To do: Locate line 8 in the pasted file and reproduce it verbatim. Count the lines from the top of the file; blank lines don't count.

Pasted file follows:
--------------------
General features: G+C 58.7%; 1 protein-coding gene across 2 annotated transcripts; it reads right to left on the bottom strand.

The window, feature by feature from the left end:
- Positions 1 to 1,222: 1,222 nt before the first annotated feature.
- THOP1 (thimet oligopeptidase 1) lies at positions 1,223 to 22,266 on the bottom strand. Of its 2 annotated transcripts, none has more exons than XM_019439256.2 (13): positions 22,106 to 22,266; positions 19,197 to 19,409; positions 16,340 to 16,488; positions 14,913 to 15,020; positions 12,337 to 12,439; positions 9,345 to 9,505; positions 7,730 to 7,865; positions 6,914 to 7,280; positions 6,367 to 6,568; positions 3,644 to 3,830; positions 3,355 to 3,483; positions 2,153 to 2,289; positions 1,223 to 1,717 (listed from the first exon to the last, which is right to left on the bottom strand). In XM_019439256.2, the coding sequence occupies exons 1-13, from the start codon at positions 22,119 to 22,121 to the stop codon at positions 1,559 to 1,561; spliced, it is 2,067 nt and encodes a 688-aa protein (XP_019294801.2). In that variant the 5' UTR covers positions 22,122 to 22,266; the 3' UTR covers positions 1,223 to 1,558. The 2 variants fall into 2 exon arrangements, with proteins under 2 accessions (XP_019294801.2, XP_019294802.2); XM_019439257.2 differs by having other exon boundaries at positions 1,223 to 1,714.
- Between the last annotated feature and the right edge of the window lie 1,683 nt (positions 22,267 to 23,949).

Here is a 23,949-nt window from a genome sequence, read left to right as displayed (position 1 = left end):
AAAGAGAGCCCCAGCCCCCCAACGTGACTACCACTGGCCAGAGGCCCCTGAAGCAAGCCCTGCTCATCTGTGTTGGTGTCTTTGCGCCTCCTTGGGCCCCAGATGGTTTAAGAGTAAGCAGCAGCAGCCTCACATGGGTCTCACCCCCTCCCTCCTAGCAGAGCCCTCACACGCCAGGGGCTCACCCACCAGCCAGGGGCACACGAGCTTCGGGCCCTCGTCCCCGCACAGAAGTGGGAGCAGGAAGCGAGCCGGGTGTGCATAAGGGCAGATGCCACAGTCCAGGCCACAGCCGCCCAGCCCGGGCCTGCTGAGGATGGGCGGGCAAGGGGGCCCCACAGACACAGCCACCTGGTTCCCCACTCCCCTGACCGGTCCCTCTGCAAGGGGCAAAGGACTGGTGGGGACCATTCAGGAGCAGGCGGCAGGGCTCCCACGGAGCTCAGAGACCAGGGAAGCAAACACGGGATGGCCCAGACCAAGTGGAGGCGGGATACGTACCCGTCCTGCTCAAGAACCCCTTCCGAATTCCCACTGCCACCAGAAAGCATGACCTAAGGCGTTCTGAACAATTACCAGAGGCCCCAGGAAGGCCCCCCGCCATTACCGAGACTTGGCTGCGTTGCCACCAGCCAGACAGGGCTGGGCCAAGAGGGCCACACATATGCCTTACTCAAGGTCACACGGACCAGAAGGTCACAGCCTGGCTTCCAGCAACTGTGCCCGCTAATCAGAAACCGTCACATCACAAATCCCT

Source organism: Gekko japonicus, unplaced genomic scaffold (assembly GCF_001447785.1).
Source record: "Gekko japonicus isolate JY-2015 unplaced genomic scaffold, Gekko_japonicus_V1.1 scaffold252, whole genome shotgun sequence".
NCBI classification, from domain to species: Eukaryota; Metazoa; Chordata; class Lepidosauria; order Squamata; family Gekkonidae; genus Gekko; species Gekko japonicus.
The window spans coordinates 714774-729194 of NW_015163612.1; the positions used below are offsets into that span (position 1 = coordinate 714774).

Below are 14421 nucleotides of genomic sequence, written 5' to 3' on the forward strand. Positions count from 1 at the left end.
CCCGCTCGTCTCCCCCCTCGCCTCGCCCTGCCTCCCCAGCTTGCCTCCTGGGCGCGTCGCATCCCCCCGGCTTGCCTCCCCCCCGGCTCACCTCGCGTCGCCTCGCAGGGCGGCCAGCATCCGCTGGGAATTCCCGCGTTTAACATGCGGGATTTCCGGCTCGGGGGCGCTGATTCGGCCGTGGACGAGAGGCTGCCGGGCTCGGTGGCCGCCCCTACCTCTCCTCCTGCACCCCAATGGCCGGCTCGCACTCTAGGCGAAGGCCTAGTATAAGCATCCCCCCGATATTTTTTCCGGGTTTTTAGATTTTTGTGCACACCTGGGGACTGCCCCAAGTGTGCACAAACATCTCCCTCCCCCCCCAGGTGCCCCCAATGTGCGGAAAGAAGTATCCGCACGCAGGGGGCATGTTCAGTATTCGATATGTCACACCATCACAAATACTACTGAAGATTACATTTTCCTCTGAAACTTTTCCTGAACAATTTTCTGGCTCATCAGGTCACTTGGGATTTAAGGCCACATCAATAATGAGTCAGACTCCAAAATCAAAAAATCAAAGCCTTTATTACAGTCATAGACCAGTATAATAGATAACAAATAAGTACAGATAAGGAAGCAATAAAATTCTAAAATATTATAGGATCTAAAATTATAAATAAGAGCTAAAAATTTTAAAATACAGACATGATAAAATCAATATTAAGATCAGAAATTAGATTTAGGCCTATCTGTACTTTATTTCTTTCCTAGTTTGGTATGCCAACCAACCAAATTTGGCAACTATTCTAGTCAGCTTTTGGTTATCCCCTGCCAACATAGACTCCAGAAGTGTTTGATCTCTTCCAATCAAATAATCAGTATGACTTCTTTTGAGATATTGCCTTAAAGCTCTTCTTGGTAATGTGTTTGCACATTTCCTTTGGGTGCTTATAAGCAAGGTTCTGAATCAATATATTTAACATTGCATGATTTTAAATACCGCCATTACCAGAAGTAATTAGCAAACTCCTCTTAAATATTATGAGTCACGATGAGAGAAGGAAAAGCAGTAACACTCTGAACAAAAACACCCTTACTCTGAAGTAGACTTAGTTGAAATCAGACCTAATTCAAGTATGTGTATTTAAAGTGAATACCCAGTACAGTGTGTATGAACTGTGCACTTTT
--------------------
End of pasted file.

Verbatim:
Source organism: Gekko japonicus, unplaced genomic scaffold (assembly GCF_001447785.1).